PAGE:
Helminth infections in children are associated with impaired cognitive development; however, the biological mechanisms for this remain unclear. Using a murine model of gastrointestinal helminth infection, we demonstrate that early-life exposure to helminths promotes local and systemic inflammatory responses and transient changes in the gastrointestinal microbiome. Behavioral and cognitive analyses performed 9-months postinfection revealed deficits in spatial recognition memory and an anxiety-like behavioral phenotype in worm-infected mice, which was associated with neuropathology and increased microglial activation within the brain. This study demonstrates a previously unrecognized mechanism through which helminth infections may influence cognitive function, via perturbations in the gut-immune-brain axis.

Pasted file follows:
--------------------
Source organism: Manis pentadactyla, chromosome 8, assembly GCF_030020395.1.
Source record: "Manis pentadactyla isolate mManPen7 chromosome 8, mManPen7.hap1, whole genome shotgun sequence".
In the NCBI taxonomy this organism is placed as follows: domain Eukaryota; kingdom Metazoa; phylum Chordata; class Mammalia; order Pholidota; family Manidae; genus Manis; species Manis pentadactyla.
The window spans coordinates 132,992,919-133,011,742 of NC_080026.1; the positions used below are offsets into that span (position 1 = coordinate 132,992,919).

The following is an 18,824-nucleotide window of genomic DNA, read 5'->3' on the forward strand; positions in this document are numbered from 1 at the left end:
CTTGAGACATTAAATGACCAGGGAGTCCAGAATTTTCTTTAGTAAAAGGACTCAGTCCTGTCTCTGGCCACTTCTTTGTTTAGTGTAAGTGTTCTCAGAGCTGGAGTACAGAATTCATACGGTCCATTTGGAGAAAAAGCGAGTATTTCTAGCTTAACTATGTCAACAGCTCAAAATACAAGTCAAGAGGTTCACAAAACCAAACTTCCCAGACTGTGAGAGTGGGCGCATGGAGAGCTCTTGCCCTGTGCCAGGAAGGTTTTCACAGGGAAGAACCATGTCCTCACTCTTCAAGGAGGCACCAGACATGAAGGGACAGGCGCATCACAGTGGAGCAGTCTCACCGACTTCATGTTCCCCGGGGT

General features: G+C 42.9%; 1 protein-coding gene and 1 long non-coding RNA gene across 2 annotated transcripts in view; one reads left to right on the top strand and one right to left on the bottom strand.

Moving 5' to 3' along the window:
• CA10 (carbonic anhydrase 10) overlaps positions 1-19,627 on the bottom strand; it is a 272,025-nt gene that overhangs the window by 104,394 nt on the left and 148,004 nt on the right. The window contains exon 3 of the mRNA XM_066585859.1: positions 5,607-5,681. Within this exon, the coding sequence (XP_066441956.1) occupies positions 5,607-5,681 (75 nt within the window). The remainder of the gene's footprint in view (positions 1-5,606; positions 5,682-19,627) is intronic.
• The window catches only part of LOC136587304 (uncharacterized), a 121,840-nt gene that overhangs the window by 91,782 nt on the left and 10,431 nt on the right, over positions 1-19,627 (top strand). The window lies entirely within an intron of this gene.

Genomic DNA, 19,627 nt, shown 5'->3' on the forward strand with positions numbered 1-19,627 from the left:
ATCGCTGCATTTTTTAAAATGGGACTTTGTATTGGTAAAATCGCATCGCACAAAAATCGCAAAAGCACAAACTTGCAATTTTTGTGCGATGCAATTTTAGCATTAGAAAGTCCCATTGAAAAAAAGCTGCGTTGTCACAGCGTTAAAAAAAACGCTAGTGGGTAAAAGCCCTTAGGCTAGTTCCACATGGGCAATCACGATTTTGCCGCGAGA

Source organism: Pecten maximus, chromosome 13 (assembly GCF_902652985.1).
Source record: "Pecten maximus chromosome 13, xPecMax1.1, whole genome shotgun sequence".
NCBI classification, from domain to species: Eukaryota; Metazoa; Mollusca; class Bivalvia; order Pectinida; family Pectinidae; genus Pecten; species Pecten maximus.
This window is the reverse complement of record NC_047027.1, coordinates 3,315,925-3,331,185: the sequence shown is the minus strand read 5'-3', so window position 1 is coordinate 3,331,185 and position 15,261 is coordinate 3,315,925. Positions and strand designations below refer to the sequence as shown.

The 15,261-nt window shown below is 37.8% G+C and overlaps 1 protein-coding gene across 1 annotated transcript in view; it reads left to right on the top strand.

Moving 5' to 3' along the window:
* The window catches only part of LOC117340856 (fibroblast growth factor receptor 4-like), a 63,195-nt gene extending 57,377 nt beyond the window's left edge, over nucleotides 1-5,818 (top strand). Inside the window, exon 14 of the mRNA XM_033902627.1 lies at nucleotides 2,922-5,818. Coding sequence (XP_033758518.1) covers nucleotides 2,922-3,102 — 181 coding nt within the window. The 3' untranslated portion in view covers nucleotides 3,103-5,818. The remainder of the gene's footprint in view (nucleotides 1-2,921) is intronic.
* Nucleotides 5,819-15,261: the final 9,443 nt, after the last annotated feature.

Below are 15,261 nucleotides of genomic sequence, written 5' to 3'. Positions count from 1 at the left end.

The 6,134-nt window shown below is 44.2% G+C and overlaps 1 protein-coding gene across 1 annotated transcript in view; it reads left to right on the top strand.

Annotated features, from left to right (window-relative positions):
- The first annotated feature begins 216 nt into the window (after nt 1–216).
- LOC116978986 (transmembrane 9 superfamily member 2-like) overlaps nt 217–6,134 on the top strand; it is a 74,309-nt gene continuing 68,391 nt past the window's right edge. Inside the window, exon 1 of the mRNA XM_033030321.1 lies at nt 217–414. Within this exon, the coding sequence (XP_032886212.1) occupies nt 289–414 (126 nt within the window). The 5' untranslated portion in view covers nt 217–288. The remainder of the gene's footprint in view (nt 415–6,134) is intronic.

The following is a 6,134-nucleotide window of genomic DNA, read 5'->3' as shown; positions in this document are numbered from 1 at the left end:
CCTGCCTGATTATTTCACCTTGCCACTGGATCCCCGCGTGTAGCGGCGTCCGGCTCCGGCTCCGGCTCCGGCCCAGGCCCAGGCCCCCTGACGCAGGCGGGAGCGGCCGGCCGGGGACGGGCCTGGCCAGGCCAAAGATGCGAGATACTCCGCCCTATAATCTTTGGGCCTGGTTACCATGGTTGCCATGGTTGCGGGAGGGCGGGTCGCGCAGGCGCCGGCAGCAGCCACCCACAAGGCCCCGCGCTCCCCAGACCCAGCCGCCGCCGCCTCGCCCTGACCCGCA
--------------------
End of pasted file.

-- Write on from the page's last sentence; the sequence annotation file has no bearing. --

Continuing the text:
|Number of pages||6|
|Journal||Journal of Infectious Diseases|
|Early online date||15 Feb 2018|
|Publication status||Published - 1 Nov 2018|